A handful of new role models, along with light shed on just who made certain significant advances in astronomy, archaeology,...



Inspiring profiles of six 20th-century trailblazers.

Aside from “Shark Lady” Eugenie Clark and, thanks to attention inspired by recent histories and a film, NASA “computer” Katherine Coleman Johnson, Lawlor’s subjects will likely be new to young readers. All were, as the author puts it, struck by “thunderbolts of discrimination” for being women and, in the cases of Clark (whose mother was Japanese) and Johnson (who was African-American), people “of color.” Nevertheless, they persevered, made important discoveries in their varied fields, and, eventually at least, earned significant recognition. Photos and direct quotes appear but sparingly in the narratives, but readers will come away with some sense of each groundbreaker’s character and private life to go with concise but lucid explanations of her contributions. If some of the obstacles they faced seem ridiculous to contemporary readers—in order to use the Mount Wilson Observatory in the mid-1950s, for instance, “quasar hunter” Eleanor Margaret Burbidge had to pose as her husband’s assistant and could not use the dining hall or bathroom—even now no one will argue that the playing field has leveled for women in the sciences.

A handful of new role models, along with light shed on just who made certain significant advances in astronomy, archaeology, biology, medicine, and plate tectonics. (bibliography) (Collective biography. 11-15)

Pub Date: March 31, 2017

ISBN: 978-0-8234-3675-0

Page Count: 48

Publisher: Holiday House

Review Posted Online: Feb. 1, 2017

Kirkus Reviews Issue: Feb. 15, 2017

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Eighth grader Samantha has all the latest technological gadgets, thanks to her parents’ jobs at an electronics company. When a chance encounter with an eerie crystal in the woods mysteriously merges Sam with her innovative new cell phone, it leads to newfound abilities. Sam discovers she can access all of her phone’s technology literally with a blink of an eye. Suddenly, Sam has phone service via her palm, photographic and video capabilities through her eyes and more. However, when she reluctantly starts intercepting 911 calls, Sam garners unwanted attention from some menacing strangers. Townsend creates a believable character caught in extraordinary circumstances: Sam’s practicality and typical teen behavior—all she really wants is to have a date with her crush, Trevor—ground this fantastical tale. After a slow start, the story builds suspense with the addition of a corrupt congressman and a hint of corporate and international espionage as Sam uncovers a dangerous plot. While the denouement occurs rather abruptly, it does leave room for a sequel. Readers are bound to be intrigued by this new action heroine. (Science fiction. 11-14)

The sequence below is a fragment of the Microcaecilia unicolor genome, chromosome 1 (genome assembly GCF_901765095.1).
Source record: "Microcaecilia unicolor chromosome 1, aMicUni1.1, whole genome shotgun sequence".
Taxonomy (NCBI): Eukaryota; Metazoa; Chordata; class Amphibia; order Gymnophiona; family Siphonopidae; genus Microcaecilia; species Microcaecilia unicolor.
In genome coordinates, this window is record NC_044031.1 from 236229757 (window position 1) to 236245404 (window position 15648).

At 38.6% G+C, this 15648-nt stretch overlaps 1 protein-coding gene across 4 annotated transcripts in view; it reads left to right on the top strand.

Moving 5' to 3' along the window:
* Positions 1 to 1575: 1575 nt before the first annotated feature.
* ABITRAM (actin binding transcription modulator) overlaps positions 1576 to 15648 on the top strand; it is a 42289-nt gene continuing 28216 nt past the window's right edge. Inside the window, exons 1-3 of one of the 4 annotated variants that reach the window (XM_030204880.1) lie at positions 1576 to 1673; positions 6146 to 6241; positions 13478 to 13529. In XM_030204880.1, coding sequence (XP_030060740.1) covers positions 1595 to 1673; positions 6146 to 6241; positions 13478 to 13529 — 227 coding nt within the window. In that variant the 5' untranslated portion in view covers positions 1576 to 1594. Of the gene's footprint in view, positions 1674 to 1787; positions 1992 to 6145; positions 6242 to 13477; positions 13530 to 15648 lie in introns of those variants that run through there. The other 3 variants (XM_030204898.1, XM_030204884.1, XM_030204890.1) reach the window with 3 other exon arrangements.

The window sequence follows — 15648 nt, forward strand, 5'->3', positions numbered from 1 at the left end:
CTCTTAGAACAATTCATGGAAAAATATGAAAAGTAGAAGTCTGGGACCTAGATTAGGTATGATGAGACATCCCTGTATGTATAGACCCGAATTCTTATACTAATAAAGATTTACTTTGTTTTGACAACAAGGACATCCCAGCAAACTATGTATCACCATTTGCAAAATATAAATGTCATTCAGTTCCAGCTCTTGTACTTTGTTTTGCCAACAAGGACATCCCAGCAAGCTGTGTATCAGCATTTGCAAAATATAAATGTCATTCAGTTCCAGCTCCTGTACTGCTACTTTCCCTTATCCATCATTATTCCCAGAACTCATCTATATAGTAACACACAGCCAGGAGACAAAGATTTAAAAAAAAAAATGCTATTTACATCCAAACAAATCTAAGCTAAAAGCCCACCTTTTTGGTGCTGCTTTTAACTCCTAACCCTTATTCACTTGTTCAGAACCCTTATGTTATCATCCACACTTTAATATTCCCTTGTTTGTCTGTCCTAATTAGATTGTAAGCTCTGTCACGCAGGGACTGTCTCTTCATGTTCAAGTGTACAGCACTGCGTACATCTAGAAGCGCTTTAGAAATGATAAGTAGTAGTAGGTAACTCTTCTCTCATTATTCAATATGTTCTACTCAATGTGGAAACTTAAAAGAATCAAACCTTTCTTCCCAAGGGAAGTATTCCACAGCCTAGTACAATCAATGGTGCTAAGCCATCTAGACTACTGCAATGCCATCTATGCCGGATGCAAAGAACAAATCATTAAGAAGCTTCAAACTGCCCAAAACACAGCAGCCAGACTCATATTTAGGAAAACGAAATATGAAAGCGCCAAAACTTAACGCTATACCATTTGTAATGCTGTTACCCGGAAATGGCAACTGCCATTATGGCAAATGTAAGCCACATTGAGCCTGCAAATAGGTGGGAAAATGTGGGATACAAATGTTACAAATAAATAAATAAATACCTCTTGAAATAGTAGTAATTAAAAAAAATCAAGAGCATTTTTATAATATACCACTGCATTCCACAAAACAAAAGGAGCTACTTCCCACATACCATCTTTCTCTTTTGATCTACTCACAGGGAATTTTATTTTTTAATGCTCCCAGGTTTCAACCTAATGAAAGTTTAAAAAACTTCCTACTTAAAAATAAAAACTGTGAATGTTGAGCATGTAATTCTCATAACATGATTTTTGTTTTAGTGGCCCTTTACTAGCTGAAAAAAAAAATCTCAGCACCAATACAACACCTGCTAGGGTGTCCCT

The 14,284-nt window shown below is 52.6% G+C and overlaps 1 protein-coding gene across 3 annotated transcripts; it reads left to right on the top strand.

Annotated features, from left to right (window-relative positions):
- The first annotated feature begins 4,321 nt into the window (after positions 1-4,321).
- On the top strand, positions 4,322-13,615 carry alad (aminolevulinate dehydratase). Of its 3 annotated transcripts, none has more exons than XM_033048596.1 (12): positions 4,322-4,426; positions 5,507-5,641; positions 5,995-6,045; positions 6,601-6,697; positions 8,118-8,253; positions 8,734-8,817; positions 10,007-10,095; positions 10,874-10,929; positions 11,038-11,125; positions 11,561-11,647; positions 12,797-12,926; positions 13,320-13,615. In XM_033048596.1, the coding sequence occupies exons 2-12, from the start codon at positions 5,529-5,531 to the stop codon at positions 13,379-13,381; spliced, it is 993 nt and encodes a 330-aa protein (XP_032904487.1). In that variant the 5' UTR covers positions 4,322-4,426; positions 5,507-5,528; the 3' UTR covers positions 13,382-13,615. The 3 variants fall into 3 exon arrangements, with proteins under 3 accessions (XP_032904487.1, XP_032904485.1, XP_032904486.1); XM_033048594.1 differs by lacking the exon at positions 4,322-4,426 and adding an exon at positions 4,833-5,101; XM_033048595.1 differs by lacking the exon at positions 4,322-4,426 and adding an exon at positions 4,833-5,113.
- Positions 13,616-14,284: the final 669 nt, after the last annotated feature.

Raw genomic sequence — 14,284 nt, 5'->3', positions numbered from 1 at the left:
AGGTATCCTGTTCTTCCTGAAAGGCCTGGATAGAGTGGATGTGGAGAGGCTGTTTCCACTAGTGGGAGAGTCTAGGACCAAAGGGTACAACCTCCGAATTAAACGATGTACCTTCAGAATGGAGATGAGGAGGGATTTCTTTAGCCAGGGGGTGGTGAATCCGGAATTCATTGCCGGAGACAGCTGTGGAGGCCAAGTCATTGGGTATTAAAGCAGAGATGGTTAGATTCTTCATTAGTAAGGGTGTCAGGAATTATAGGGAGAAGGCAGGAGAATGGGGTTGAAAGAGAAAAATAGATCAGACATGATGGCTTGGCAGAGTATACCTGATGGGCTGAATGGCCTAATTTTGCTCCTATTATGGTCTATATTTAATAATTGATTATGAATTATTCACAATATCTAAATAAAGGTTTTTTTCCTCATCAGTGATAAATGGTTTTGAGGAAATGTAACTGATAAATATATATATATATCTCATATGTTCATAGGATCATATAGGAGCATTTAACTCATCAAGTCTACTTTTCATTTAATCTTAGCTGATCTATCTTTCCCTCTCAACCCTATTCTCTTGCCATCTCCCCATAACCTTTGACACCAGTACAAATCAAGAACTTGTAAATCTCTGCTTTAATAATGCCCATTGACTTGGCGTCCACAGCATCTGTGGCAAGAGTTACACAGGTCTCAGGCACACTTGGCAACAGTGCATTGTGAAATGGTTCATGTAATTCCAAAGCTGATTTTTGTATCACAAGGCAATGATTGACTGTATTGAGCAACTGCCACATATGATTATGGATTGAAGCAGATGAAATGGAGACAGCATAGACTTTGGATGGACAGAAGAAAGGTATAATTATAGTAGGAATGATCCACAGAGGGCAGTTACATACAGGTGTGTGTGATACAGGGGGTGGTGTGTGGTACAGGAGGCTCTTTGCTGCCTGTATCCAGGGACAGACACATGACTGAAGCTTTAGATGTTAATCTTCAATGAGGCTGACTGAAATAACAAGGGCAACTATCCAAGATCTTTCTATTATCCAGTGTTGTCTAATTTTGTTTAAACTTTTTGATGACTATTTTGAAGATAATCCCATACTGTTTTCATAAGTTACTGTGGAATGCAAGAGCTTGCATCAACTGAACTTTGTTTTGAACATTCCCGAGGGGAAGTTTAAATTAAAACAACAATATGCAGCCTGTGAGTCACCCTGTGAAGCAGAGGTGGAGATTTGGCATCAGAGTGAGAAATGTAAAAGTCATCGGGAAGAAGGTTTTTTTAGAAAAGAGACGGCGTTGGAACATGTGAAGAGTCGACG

Pub Date: Nov. 1, 2010

ISBN: 978-1-4022-4042-3

Page Count: 192

Publisher: Sourcebooks Jabberwocky

Review Posted Online: Oct. 1, 2010

Kirkus Reviews Issue: Oct. 15, 2010

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Readers who put aside the sense that they are being primed for products and just imagine the movie it ought to be may find...


From the Waterfire Saga series , Vol. 1

The award-winning author teams up with Disney to deliver a book seemingly tailor-made for commercial success.

Imagine an undersea world populated by mers of every type: Blond, blue-tailed seafolk exist, but the variety described goes far behind that stereotype; some are crab-legged or stranger. It’s a complex world, created magically as Atlantis fell. Now, the evil behind the fall threatens again, and this time it’s teamed up with a terragogg (human) bent on destroying ecosystems. Six mermaids have been summoned in dreams to save a world suddenly under attack. Exposition-heavy descriptions of a sometimes-nonsensical society (dresses and other human accoutrements that can’t possibly enhance undersea life are described in downright cinematic detail, and mer-derived slang—for example, “merlfriend”—comes across as forced) dominate the beginning. They eventually give way to a plot-driven tale of prophesied saviors getting to know each other and preparing for an epic battle (and several more volumes). The merls have little to no personality (protagonist Serafina somewhat excepted), but then, this book is aimed at upper-preteen/early-teen readers who might enjoy finding themselves in the text. The diversity of the cast (white, black, Asian and Indian are all represented among the chosen) deserves some props.

Readers who put aside the sense that they are being primed for products and just imagine the movie it ought to be may find it palatable enough. (Fantasy. 11-14)

Pub Date: May 6, 2014

ISBN: 978-1-4231-3316-2

Page Count: 336

Publisher: Disney-Hyperion

Review Posted Online: March 31, 2014

Kirkus Reviews Issue: April 15, 2014

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